Yoga has deepened my relationship with God

Melisa Darby

I have been Catholic my entire life, graduating with a Humanities and Catholic Culture degree from Franciscan University of Steubenville in 1997. In January 2003, I took my first Power Vinyasa Flow Yoga class at Prana Yoga in Austin, Texas. It was the spiritual element I had known and recognized my entire life, but on a more deep, personal, nurturing level. For me, this practice brought my faith to life and my relationship to Christ is more personal as a result. I believe ultimately, Power Yoga is about not only transforming, but mostly about healing– healing not just of the body, but more importantly of the mind and spirit, bringing spirituality into a more whole place. This practice shows you your gifts. This is what yoga continues to do for me in a very direct, active, powerful way.

In my experience, many Catholics shy away from yoga claiming the spirituality and philosophy of yoga does not coincide with Catholicism. I love the Catholic faith and I have directly experienced God’s healing and grace through my yoga practice. There are many Catholics and Christians who are skeptical. I feel called to share what I have known with other women like me.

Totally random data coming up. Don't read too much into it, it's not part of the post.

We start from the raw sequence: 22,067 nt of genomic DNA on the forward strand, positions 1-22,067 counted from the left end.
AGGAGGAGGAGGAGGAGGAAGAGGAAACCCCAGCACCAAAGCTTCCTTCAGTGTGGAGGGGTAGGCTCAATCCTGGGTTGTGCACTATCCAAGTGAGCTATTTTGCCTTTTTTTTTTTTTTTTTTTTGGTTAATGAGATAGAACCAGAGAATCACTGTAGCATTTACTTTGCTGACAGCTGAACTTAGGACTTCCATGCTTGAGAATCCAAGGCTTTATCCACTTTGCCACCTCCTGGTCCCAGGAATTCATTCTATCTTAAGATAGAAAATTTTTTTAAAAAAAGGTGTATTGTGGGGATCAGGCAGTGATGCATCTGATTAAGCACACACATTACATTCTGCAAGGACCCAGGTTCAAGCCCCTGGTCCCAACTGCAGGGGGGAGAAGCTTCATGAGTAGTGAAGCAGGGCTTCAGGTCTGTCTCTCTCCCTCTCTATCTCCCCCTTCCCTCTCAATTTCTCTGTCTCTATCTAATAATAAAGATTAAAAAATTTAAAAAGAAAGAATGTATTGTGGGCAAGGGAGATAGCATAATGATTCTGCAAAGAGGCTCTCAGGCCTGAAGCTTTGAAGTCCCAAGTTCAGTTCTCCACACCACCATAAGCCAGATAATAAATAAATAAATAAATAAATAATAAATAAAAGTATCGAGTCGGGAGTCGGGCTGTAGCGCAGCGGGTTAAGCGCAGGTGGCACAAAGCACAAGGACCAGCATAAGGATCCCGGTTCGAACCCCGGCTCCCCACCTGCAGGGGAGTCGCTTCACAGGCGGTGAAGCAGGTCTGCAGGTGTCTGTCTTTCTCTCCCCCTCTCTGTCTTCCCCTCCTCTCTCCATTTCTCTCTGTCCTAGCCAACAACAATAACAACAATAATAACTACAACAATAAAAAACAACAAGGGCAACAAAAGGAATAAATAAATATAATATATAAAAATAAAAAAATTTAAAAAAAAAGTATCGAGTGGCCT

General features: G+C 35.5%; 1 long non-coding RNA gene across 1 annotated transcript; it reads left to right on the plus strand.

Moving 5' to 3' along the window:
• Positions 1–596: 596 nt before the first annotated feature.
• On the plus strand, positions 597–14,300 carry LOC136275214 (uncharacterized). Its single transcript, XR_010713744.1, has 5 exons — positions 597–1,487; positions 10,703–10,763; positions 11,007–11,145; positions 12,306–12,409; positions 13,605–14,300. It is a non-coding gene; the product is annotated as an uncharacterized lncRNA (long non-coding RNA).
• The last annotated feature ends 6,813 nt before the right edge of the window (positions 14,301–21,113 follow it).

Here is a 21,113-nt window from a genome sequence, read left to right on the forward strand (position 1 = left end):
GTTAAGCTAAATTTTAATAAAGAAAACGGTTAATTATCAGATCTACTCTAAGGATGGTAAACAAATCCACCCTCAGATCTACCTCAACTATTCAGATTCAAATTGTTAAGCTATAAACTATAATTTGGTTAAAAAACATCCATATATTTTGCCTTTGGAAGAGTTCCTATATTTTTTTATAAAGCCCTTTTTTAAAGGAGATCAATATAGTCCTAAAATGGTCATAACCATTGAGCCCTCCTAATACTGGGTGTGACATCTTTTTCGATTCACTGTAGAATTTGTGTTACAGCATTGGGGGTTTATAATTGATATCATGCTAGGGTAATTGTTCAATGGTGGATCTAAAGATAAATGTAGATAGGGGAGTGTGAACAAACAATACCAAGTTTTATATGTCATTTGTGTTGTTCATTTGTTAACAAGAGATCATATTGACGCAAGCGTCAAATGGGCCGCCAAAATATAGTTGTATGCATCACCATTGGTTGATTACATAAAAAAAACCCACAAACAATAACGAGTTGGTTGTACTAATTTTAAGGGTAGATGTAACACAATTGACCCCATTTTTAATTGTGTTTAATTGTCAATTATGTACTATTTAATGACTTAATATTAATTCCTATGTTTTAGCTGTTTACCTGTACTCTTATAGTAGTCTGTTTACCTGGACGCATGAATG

I have learned that one’s practice is so affected by the approach to it. Being relaxed and receptive to the unexpected, the unknown, is the hardest part. Letting go of my own need to feel comfortable and confident seems, for me, too hard, too much! I think ultimately it’s about trust. My capability to let go and trust depends on how willing I am to go beyond the way I know myself right now, and how willing am I to change? Yoga brings up active, real questions that get me connected and in touch with what is really going on inside of me. This awareness enables me to listen to and act on the voice of God more clearly.

I realize that the only way to truly transform is by adding an element of “good pain,” to sweat, focus, breathe through it all and break through self-imposed boundaries. “Take up your cross and follow me.” To me, there are so many connections between Christianity and the spiritual “lights” I discover in yoga. It is my desire and ambition to better connect the two and then to share that with those Catholics and Christians who are afraid of yoga.

I believe I am onto something that could be very beneficial for those who confuse the word “religion” with fear, fear of the unknown, fear of what they might become, fear of becoming who they really are–which is who God wants them to be.